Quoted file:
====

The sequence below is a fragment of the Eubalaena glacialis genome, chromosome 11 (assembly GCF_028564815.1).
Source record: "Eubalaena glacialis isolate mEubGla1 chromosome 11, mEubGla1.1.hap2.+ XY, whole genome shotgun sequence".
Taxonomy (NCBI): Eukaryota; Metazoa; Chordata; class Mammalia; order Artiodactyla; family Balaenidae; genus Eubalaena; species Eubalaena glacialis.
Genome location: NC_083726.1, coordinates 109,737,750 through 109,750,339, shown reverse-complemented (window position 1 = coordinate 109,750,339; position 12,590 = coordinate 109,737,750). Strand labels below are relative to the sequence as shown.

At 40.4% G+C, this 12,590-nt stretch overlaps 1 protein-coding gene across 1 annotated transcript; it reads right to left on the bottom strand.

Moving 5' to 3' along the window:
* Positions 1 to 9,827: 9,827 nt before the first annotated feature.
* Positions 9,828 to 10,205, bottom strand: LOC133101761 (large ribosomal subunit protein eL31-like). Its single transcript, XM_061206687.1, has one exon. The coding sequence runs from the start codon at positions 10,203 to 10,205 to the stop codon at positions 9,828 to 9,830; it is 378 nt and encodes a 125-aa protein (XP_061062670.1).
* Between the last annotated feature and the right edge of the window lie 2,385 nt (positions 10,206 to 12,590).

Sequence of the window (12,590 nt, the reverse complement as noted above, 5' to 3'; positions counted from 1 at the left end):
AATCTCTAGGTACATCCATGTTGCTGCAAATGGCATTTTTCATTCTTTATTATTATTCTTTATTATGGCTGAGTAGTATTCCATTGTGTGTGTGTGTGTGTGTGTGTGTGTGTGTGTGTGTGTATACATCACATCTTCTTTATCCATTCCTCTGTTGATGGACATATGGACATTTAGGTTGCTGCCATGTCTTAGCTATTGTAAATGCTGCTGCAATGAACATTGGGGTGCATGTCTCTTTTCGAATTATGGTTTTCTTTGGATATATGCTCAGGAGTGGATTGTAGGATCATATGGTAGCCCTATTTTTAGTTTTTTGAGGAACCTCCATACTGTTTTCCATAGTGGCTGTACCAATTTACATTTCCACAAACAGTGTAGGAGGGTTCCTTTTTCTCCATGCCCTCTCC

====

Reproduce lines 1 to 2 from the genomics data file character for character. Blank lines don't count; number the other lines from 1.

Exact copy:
The sequence below is a fragment of the Eubalaena glacialis genome, chromosome 11 (assembly GCF_028564815.1).
Source record: "Eubalaena glacialis isolate mEubGla1 chromosome 11, mEubGla1.1.hap2.+ XY, whole genome shotgun sequence".